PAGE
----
At the turn of the 20th century, the city of Monastir, present-day Bitola in North Macedonia, was home to the country’s largest Jewish community, 11,000 people. That’s about half of the current Jewish population of Turkey, most of whom share the Ladino language and its music with Balkan Jewish communities like Monastir. But in March of 1943, Monastir’s Jews suffered genocide when the Nazis deported 98% of their people to Treblinka. None returned.
In 2017, Sephardic singer Sarah Aroeste received unexpected invitations from non-Jews in North Macedonia to perform her original Ladino songs in Bitola, the birthplace of her grandfather and her 104-year-old cousin Rachel Kornberg, who survived the Holocaust after Albanian Muslims rescued her.
This experience inspired her new album, “Monastir,” releasing today. On the record, Aroeste sings with Kornberg and Helena Susha, an 18-year-old opera singer from North Macedonia. With her Israeli producer Shai Bachar, she also collaborated with over 30 other musicians from Israel, Spain, Germany, North Macedonia and the U.S.
The music revitalizes the lost Jewish presence in Monastir, an idea for which Aroeste found support both among the people of Bitola and the general population of North Macedonia. Non-Jewish Macedonians were ebullient and nostalgic at the chance to celebrate the multicultural, interfaith fabric of their shared heritage with one of the community’s daughters.
“I was flabbergasted. They made all of the arrangements for me. That was the first hint that they really wanted me to come,” Aroeste says. “I arrived and I was immediately met with bouquets of flowers. I was whisked away. Press was everywhere, cameras, newspapers. And this was the very first time I set foot in Bitola.”
“Monastir” opens with the blowing of a shofar before Aroeste sings “Oy Qui Muevi Mezis” (Oh, What Nine Months), which is a “kantikas de parida,” or birth song in Ladino. It is an appropriate sounding of hope for the revitalization of Monastir’s Jewish community. On half of the album’s 10 songs, Aroeste sang in Macedonian for the first time. She also studied how to pronounce the Monastir dialect of Ladino as part of the research for what became the largest production of her six albums to date, extending her range to perform new arrangements of traditional and original lyrics and compositions of Sephardic, Balkan and Flamenco fusions.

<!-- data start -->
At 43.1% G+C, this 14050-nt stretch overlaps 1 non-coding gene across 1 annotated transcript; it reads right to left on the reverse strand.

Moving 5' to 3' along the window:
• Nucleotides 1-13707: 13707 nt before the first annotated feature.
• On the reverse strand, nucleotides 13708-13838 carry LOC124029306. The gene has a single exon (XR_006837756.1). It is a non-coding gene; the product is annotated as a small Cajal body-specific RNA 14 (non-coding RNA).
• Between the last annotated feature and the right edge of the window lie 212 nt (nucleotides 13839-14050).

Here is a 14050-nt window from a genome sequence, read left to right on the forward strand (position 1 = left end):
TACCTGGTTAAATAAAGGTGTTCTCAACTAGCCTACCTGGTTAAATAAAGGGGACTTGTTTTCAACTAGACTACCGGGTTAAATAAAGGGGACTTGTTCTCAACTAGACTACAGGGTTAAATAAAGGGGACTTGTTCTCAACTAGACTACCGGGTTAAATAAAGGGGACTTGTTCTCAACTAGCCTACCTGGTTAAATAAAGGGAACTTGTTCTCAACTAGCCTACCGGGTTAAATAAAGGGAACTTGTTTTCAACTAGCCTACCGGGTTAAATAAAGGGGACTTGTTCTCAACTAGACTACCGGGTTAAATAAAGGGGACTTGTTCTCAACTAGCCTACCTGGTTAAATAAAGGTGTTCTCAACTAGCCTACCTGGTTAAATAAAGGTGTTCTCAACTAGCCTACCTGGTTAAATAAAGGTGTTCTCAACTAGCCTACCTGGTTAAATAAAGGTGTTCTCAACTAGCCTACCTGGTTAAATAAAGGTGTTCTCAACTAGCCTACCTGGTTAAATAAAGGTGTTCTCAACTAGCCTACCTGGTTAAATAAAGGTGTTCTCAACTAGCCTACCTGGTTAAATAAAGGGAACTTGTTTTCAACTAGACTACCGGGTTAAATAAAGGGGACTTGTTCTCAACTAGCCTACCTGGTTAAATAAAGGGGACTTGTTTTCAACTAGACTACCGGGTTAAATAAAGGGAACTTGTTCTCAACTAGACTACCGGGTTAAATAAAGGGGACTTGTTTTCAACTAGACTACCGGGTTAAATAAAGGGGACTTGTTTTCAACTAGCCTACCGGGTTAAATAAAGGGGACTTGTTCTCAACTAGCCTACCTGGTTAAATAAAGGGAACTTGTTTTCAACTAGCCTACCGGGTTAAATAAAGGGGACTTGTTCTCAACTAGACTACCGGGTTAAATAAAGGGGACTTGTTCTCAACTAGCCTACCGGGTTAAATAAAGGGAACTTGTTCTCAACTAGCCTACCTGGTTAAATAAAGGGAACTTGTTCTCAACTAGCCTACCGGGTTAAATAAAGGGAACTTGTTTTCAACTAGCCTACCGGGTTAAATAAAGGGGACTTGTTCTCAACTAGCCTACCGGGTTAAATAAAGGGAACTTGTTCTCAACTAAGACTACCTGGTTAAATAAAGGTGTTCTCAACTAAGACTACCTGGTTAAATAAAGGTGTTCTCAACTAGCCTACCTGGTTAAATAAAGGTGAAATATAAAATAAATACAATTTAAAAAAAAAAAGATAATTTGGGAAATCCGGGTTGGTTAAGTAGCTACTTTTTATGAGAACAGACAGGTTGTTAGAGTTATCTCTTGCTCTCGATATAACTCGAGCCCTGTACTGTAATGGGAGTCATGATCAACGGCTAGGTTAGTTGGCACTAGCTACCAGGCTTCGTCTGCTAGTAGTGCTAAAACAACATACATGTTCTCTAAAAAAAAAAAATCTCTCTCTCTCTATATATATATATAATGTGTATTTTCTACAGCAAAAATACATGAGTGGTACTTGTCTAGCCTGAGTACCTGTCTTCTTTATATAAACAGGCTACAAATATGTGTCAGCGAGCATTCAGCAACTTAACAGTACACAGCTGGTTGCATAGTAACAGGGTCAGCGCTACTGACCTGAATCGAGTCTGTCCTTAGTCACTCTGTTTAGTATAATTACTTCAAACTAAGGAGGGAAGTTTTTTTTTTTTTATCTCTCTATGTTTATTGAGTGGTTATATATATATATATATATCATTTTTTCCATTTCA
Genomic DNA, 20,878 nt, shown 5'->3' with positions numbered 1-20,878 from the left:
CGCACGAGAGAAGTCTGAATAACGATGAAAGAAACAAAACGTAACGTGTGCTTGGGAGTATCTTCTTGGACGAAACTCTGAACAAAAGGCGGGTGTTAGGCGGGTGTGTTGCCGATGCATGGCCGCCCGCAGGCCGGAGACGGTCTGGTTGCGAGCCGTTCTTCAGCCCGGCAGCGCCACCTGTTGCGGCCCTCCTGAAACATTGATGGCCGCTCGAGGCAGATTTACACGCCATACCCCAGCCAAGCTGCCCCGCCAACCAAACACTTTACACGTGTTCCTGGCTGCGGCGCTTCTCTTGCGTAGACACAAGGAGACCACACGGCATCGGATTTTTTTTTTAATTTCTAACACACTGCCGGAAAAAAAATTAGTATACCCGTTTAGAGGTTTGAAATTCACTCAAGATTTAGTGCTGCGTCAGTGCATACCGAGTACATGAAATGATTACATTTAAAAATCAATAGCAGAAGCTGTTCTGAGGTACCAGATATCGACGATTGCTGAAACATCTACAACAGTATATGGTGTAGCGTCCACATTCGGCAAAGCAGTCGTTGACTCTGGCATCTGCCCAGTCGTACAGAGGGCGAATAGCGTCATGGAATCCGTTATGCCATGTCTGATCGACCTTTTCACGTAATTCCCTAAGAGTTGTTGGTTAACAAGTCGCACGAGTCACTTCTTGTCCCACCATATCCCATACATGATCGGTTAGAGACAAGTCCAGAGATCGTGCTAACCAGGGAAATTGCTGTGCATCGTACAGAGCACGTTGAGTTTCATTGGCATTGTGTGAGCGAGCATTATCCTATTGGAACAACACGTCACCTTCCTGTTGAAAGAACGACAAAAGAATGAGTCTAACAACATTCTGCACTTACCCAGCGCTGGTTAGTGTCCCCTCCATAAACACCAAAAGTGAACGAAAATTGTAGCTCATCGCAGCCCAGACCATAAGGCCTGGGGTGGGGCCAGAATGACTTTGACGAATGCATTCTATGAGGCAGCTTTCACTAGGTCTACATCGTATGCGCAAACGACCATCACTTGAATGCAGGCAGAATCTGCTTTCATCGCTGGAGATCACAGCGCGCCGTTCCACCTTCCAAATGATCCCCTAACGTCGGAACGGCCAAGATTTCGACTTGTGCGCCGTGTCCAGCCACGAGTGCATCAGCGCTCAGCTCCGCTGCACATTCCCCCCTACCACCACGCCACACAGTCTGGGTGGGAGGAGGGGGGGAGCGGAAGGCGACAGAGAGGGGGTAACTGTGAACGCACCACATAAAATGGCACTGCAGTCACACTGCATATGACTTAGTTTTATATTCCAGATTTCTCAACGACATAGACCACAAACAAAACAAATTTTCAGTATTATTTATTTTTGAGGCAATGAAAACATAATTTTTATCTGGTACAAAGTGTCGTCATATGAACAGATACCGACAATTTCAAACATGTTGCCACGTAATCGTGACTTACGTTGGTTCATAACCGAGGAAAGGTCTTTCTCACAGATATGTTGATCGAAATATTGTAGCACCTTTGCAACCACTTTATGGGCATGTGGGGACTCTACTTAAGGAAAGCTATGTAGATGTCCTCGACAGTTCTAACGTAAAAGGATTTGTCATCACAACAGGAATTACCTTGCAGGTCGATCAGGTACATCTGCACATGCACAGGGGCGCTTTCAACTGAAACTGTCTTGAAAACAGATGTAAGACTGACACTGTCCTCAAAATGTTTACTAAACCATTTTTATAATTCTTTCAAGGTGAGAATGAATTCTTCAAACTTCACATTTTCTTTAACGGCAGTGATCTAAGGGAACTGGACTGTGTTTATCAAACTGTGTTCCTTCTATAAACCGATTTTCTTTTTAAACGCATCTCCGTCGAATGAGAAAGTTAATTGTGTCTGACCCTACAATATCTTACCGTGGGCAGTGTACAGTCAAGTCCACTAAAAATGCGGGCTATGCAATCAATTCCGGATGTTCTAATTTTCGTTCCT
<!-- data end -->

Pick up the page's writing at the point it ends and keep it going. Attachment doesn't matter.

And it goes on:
“When I returned to North Macedonia, it was to perform at a culture festival supported by the municipality of Bitola and the Israeli foreign ministry. It was a formal event. To prepare, a friend of mine suggested that I perform a Macedonian song,” Aroeste remembers. “‘Edno Vreme Si Bev Ergen’ [One Time I Was a Bachelor] struck me because it’s about a Slavic man wandering in the Jewish neighborhoods of Bitola. To me it’s humorous, but it also shows the interplay of cultures that existed prior to World War II.”
Aroeste consulted a wide scope of scholarly sources. One major inspiration was the National Authority of Ladino in Israel and the fieldwork of Max A. Luria, who, in 1927, drew from a text dated to 1527 in Barcelona titled “Flor de enamorados.” It was preserved orally in Monastir for centuries until its music, like the community, disappeared. But inspired by the words, Aroeste wrote original music and called Israeli flamenco singer Yehuda “Shuki” Shveiky to perform it with her.